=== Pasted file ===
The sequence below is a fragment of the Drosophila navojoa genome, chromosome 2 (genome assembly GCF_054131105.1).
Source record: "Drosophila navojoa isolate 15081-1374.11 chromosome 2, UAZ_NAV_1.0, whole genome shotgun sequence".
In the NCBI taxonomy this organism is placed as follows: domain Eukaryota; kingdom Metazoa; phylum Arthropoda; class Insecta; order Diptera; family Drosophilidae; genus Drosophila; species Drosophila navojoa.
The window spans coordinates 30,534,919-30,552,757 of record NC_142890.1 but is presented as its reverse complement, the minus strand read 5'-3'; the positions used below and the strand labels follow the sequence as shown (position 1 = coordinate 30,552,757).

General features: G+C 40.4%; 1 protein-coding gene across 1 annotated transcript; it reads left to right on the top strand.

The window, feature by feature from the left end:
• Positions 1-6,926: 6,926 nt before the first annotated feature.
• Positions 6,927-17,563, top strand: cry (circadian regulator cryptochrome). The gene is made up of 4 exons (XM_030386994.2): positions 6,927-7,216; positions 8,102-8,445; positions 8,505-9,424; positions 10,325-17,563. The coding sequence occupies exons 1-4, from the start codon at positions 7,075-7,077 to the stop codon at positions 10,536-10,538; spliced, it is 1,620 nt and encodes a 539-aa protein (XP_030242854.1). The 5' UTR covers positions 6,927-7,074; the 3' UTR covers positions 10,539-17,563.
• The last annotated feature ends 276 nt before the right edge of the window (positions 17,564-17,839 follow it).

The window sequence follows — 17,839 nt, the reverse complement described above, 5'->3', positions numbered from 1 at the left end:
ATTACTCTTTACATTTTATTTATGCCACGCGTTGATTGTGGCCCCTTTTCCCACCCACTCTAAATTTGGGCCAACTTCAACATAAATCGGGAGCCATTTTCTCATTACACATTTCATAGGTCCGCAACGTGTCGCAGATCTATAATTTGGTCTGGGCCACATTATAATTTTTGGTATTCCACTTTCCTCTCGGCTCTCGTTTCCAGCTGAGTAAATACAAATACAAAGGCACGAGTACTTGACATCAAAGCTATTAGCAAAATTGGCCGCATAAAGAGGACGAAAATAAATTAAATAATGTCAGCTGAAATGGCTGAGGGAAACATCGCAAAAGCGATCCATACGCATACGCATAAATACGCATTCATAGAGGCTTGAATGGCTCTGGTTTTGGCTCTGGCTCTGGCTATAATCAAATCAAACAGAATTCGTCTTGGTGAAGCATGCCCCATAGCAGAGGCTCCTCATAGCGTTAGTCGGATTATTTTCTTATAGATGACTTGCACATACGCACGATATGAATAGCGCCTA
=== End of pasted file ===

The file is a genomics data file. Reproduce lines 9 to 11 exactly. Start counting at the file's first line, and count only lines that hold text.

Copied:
• The last annotated feature ends 276 nt before the right edge of the window (positions 17,564-17,839 follow it).

The window sequence follows — 17,839 nt, the reverse complement described above, 5'->3', positions numbered from 1 at the left end:
ATTACTCTTTACATTTTATTTATGCCACGCGTTGATTGTGGCCCCTTTTCCCACCCACTCTAAATTTGGGCCAACTTCAACATAAATCGGGAGCCATTTTCTCATTACACATTTCATAGGTCCGCAACGTGTCGCAGATCTATAATTTGGTCTGGGCCACATTATAATTTTTGGTATTCCACTTTCCTCTCGGCTCTCGTTTCCAGCTGAGTAAATACAAATACAAAGGCACGAGTACTTGACATCAAAGCTATTAGCAAAATTGGCCGCATAAAGAGGACGAAAATAAATTAAATAATGTCAGCTGAAATGGCTGAGGGAAACATCGCAAAAGCGATCCATACGCATACGCATAAATACGCATTCATAGAGGCTTGAATGGCTCTGGTTTTGGCTCTGGCTCTGGCTATAATCAAATCAAACAGAATTCGTCTTGGTGAAGCATGCCCCATAGCAGAGGCTCCTCATAGCGTTAGTCGGATTATTTTCTTATAGATGACTTGCACATACGCACGATATGAATAGCGCCTA